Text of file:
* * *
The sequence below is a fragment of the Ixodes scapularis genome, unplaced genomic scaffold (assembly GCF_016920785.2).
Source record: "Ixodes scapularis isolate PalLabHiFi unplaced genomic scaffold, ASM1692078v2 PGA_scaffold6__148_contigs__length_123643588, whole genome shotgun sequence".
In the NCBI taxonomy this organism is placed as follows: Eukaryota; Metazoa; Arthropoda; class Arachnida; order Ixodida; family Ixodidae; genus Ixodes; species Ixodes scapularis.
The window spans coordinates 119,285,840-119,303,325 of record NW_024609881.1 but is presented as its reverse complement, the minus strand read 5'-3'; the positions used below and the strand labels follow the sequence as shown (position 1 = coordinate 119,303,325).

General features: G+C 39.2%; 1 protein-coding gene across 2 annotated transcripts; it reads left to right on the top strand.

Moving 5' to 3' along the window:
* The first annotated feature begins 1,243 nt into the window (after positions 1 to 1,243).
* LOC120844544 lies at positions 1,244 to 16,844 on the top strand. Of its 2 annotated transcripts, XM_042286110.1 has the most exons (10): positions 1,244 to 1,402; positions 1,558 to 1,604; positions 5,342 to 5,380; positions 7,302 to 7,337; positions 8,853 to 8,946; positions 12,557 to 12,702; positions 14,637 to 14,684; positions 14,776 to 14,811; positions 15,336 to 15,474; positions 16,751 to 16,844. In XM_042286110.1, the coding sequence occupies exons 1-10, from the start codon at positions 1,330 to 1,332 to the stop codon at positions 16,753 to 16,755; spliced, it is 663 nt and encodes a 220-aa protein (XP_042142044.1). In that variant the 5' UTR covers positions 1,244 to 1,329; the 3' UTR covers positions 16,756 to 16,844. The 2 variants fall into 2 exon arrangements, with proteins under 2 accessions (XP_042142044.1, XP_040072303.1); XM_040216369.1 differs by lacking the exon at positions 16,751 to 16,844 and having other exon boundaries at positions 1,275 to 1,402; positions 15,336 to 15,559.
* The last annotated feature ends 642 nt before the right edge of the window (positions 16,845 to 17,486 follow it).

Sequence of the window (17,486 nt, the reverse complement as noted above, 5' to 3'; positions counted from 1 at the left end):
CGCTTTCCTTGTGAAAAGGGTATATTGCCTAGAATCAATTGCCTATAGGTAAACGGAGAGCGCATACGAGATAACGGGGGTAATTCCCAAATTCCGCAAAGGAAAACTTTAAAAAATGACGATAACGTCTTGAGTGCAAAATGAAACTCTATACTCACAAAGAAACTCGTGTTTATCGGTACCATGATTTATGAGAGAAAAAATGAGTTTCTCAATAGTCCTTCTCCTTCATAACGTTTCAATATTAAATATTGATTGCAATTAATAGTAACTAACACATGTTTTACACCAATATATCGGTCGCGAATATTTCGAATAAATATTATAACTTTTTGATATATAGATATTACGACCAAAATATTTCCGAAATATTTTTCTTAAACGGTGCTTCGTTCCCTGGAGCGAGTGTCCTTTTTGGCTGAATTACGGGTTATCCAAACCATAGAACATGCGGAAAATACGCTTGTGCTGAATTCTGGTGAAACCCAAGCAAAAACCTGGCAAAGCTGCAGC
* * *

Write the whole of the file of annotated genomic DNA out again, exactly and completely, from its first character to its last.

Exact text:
The sequence below is a fragment of the Ixodes scapularis genome, unplaced genomic scaffold (assembly GCF_016920785.2).
Source record: "Ixodes scapularis isolate PalLabHiFi unplaced genomic scaffold, ASM1692078v2 PGA_scaffold6__148_contigs__length_123643588, whole genome shotgun sequence".
In the NCBI taxonomy this organism is placed as follows: Eukaryota; Metazoa; Arthropoda; class Arachnida; order Ixodida; family Ixodidae; genus Ixodes; species Ixodes scapularis.
The window spans coordinates 119,285,840-119,303,325 of record NW_024609881.1 but is presented as its reverse complement, the minus strand read 5'-3'; the positions used below and the strand labels follow the sequence as shown (position 1 = coordinate 119,303,325).

General features: G+C 39.2%; 1 protein-coding gene across 2 annotated transcripts; it reads left to right on the top strand.

Moving 5' to 3' along the window:
* The first annotated feature begins 1,243 nt into the window (after positions 1 to 1,243).
* LOC120844544 lies at positions 1,244 to 16,844 on the top strand. Of its 2 annotated transcripts, XM_042286110.1 has the most exons (10): positions 1,244 to 1,402; positions 1,558 to 1,604; positions 5,342 to 5,380; positions 7,302 to 7,337; positions 8,853 to 8,946; positions 12,557 to 12,702; positions 14,637 to 14,684; positions 14,776 to 14,811; positions 15,336 to 15,474; positions 16,751 to 16,844. In XM_042286110.1, the coding sequence occupies exons 1-10, from the start codon at positions 1,330 to 1,332 to the stop codon at positions 16,753 to 16,755; spliced, it is 663 nt and encodes a 220-aa protein (XP_042142044.1). In that variant the 5' UTR covers positions 1,244 to 1,329; the 3' UTR covers positions 16,756 to 16,844. The 2 variants fall into 2 exon arrangements, with proteins under 2 accessions (XP_042142044.1, XP_040072303.1); XM_040216369.1 differs by lacking the exon at positions 16,751 to 16,844 and having other exon boundaries at positions 1,275 to 1,402; positions 15,336 to 15,559.
* The last annotated feature ends 642 nt before the right edge of the window (positions 16,845 to 17,486 follow it).

Sequence of the window (17,486 nt, the reverse complement as noted above, 5' to 3'; positions counted from 1 at the left end):
CGCTTTCCTTGTGAAAAGGGTATATTGCCTAGAATCAATTGCCTATAGGTAAACGGAGAGCGCATACGAGATAACGGGGGTAATTCCCAAATTCCGCAAAGGAAAACTTTAAAAAATGACGATAACGTCTTGAGTGCAAAATGAAACTCTATACTCACAAAGAAACTCGTGTTTATCGGTACCATGATTTATGAGAGAAAAAATGAGTTTCTCAATAGTCCTTCTCCTTCATAACGTTTCAATATTAAATATTGATTGCAATTAATAGTAACTAACACATGTTTTACACCAATATATCGGTCGCGAATATTTCGAATAAATATTATAACTTTTTGATATATAGATATTACGACCAAAATATTTCCGAAATATTTTTCTTAAACGGTGCTTCGTTCCCTGGAGCGAGTGTCCTTTTTGGCTGAATTACGGGTTATCCAAACCATAGAACATGCGGAAAATACGCTTGTGCTGAATTCTGGTGAAACCCAAGCAAAAACCTGGCAAAGCTGCAGC